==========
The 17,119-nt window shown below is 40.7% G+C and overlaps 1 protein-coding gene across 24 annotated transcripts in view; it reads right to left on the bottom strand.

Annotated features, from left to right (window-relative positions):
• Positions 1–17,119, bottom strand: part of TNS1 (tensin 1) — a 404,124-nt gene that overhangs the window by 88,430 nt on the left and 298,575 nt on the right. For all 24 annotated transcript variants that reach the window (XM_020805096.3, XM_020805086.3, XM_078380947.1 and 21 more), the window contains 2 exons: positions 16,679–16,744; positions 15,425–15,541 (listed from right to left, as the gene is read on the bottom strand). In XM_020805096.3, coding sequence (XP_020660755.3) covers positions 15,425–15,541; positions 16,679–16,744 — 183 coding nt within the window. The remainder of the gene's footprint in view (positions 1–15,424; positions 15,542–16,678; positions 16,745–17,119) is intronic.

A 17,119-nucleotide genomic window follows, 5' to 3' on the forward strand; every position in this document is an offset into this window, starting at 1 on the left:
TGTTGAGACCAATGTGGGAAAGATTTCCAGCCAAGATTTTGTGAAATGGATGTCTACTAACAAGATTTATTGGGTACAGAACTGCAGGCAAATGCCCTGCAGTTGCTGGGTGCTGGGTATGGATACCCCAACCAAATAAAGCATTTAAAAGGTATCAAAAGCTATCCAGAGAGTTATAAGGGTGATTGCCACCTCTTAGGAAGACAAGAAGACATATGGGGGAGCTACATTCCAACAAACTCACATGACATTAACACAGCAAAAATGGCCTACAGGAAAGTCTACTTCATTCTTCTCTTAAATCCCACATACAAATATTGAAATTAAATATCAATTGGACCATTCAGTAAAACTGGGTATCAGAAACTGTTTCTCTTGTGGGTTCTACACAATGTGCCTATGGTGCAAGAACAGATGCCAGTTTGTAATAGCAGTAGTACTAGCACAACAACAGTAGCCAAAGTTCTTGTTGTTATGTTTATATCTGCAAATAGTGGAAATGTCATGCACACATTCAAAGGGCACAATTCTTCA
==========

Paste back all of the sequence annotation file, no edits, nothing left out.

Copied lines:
The 17,119-nt window shown below is 40.7% G+C and overlaps 1 protein-coding gene across 24 annotated transcripts in view; it reads right to left on the bottom strand.

Annotated features, from left to right (window-relative positions):
• Positions 1–17,119, bottom strand: part of TNS1 (tensin 1) — a 404,124-nt gene that overhangs the window by 88,430 nt on the left and 298,575 nt on the right. For all 24 annotated transcript variants that reach the window (XM_020805096.3, XM_020805086.3, XM_078380947.1 and 21 more), the window contains 2 exons: positions 16,679–16,744; positions 15,425–15,541 (listed from right to left, as the gene is read on the bottom strand). In XM_020805096.3, coding sequence (XP_020660755.3) covers positions 15,425–15,541; positions 16,679–16,744 — 183 coding nt within the window. The remainder of the gene's footprint in view (positions 1–15,424; positions 15,542–16,678; positions 16,745–17,119) is intronic.

A 17,119-nucleotide genomic window follows, 5' to 3' on the forward strand; every position in this document is an offset into this window, starting at 1 on the left:
TGTTGAGACCAATGTGGGAAAGATTTCCAGCCAAGATTTTGTGAAATGGATGTCTACTAACAAGATTTATTGGGTACAGAACTGCAGGCAAATGCCCTGCAGTTGCTGGGTGCTGGGTATGGATACCCCAACCAAATAAAGCATTTAAAAGGTATCAAAAGCTATCCAGAGAGTTATAAGGGTGATTGCCACCTCTTAGGAAGACAAGAAGACATATGGGGGAGCTACATTCCAACAAACTCACATGACATTAACACAGCAAAAATGGCCTACAGGAAAGTCTACTTCATTCTTCTCTTAAATCCCACATACAAATATTGAAATTAAATATCAATTGGACCATTCAGTAAAACTGGGTATCAGAAACTGTTTCTCTTGTGGGTTCTACACAATGTGCCTATGGTGCAAGAACAGATGCCAGTTTGTAATAGCAGTAGTACTAGCACAACAACAGTAGCCAAAGTTCTTGTTGTTATGTTTATATCTGCAAATAGTGGAAATGTCATGCACACATTCAAAGGGCACAATTCTTCA